The immediate priority within the new Strategy will be to enhance engagement with children and young people who are most at risk of involvement in criminal activity, principally by strengthening the services available through the existing network of 105 Garda Youth Diversion Projects (GYDPs) across the State.

GYDPs engage with young people through a range of supports, including education, training and employment support, social enterprise initiatives, as well as personal development and supports such as mentoring, and personal development activities. The Strategy will seek to increase the range and quality of supports available to support positive personal development and behavioural change to lead to positive outcomes for the young people involved and their families.

Experience in the operation of the Children Act highlights the need to include children below the age of criminal responsibility (12 for most offences) in preventative measures, and to consider the extension of measures to divert young offenders away from the criminal justice system beyond the age of 18.

In particular, GYDP services will be enhanced to provide:

  • early intervention and engagement with more challenging children and young people whose needs may be too complex for the existing GYDP services;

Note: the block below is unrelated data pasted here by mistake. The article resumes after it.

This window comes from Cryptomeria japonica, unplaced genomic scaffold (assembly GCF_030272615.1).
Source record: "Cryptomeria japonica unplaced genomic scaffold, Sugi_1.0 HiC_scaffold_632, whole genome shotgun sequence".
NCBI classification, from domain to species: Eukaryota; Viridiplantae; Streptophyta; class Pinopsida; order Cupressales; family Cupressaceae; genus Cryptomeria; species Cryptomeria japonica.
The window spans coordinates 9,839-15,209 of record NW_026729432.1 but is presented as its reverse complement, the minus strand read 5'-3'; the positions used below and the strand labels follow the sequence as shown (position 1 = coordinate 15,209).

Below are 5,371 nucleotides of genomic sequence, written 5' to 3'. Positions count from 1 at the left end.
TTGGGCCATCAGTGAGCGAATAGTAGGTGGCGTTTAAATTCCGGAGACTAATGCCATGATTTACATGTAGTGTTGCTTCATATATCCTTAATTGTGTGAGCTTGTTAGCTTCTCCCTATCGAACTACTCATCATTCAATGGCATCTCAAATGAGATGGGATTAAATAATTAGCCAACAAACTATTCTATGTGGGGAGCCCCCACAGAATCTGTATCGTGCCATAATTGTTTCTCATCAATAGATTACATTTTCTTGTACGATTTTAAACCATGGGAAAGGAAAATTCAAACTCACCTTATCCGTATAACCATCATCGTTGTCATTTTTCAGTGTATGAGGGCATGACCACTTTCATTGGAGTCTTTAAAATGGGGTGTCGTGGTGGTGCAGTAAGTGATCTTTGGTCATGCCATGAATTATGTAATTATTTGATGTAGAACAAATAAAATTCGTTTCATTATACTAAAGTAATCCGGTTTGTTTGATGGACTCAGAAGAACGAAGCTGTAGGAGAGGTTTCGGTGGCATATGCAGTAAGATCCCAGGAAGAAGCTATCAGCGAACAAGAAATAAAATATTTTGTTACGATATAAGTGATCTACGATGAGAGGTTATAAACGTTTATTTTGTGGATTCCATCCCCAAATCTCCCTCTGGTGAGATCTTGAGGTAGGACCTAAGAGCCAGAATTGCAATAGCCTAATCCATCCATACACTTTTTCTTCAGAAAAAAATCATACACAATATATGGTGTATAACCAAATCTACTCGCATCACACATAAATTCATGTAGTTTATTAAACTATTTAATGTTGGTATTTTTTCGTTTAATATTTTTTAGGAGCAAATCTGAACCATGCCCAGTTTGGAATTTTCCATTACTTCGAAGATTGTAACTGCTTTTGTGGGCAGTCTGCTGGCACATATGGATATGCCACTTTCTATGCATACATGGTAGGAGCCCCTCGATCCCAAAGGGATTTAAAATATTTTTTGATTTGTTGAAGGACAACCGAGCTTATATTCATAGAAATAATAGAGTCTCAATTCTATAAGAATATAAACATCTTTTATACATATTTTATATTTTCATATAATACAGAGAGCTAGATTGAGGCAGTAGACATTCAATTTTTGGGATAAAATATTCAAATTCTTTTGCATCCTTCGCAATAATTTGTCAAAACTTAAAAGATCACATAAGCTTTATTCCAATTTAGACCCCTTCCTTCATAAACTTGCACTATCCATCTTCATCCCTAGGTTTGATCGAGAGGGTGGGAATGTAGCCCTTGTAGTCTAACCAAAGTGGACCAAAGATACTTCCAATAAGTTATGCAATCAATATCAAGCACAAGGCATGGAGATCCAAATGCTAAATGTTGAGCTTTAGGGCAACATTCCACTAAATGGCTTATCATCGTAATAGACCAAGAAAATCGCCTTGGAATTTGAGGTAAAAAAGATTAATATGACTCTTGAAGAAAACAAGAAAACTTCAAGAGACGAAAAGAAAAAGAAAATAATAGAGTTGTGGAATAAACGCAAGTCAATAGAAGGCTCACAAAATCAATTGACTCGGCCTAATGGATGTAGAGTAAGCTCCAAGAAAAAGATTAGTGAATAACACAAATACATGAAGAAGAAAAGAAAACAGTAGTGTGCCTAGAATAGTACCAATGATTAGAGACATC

• family support;
  • engagement with younger children (8-11 years); and
  • work with schools to support retention of young people with challenging behaviour in the education system.

Some areas do not currently have a GYDP service. The Strategy proposes to achieve full national coverage within two years, principally by extending the operating area of existing projects, but a small number of new projects will also be required.

Minister Browne added, “While the problems created by Youth Crime are obvious, the proportion of our children and young people involved is extremely small. The Youth Justice System generally interacts with those aged 12 to 17 years old and Garda experience tells us that a significant number of young people who commit a crime will “grow out” of offending behaviour as they mature into adulthood.